This tour was one organized for a small coach-load of foreign experts, of which I was one, and their Chinese handlers. We drove about half and hour out of Changting, not a big place in its own right, till we arrived more or less in the sticks. It was raining pretty hard as the guide lead us up a slope to our first stop: a tree that Xi Jinping had personally planted. This seemed to be the centerpiece of the park and between that and the driving rain, it got the tour off on a distinctly anti-climatic note. I had that same sinking feeling you get going to B-list tourist attractions the world over: this is a place of minor interest trying to pump itself up.
Drying ourselves off inside the visitor centre, we were treated to a mind-numbing video that featured lots of aerial photography. If you have sat through videos like Amazing China you'll be more than familiar with this shock and awe aesthetic.
We came to an exhibit that showed President Xi planting the tree we had visited earlier. Not only was there the picture to prove it, there were also the holy relics used in the act: the plastic bucket, the spade and the sun hat that the then governor of Fujian Province used to plant the tree. As he was not the president at that time but just the governor of a minor province, I started to wonder why the park had kept the ephemera of his visit, as the personality cult only seemed to have started later.
The visitor centre felt like its purpose was not so much to educate people about environmental protection but rather to convince them that the government was, and always has, been doing a good job. Something, however, didn't add up. In general they pursued the same general line as this article in The Global Times, "In the 1940s, the area of soil erosion in Changting county, East China's Fujian Province, was nearly 1.5 million mu (1,000 square kilometers), covering one third of the county's land area. However, after 70 years of efforts, the county has undergone a complete change, and little trace of the past can be seen." Yet when I asked the guide why there was so much erosion in the first place the guide said it was because the people were so poor they had to cut down all the trees for power. This doesn't exactly sit well beside the description of Changting as an extremely prosperous town during the early 1930, a so-called 'little red Shanghai.' It must have fallen from that position after that time and indeed in this photo they show the barren hills of 1988 and 1989. The most obvious conclusion is that the real conservation work only began in the 90s.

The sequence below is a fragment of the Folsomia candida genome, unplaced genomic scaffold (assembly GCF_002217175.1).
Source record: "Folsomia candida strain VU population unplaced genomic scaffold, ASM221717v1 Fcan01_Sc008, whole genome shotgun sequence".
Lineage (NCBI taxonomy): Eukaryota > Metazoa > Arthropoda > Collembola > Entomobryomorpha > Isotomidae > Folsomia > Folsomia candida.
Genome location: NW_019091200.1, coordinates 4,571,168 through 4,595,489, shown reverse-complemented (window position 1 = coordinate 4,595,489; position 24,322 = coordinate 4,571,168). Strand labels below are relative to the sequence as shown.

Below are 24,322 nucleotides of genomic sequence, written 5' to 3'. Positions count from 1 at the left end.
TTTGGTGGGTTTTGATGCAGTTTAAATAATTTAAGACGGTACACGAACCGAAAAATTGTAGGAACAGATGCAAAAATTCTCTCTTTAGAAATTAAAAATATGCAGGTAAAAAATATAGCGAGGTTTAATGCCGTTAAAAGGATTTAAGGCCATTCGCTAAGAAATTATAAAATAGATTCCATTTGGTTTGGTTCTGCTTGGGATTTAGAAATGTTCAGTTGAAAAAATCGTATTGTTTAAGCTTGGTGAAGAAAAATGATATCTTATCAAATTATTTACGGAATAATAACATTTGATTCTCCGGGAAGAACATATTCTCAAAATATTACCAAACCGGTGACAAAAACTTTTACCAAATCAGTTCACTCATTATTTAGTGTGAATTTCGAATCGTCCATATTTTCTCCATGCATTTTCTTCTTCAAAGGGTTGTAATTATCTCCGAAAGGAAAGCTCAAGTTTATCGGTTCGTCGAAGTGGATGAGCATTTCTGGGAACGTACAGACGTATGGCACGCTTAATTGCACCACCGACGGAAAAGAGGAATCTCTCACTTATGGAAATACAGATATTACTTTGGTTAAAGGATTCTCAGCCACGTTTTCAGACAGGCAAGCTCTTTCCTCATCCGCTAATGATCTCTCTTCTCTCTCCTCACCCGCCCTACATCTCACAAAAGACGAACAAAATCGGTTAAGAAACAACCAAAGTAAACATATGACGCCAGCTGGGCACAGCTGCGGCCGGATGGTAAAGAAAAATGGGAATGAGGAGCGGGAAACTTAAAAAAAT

The videos that are shown around the centre are generally all like this: they attempt to beat you into submission. They all feature this sort of stirring heroic voice which, I heard, is popular with old people. The thing that struck me about the videos is they all used demo versions of the software; you can clearly see DEMO written in the corner of all of the videos. This, how should I say it, broke the spell of the park's magnificence.
By the time the tour came to its inevitable conclusion, a group photo holding a red banner supplied by the work unit, I had had more than enough of the place. I felt like they were taking me for a fool and just spoon feeding me propaganda that I was expected to regurgitate whole. There was indeed a team of China Daily reporters who just happened to be waiting for us on site, interviewing us and expecting us to do just that. I gave vague replies that would neither land me in trouble nor be of any use for their article. With distance I now am left with a different impression still. As something of an environmentalist myself I am pleased to see this work taking place. It should not be taken for granted. What's more, I get the impression that China is starting to make greater efforts at environmental protection than before and that this park is not an isolated phenomenon. Given the one-party-system that is in place, particularly as it currently is, it is not at all surprising that the park seems to be more about politics than it is about nature. So while that side of the visitor centre can produce an unintended effect, at least with foreign visitors not accustomed to such sycophancy, we should not allow that to obscure the fact that something meaningful is still taking place. That, finally, is what will matter more in the long run.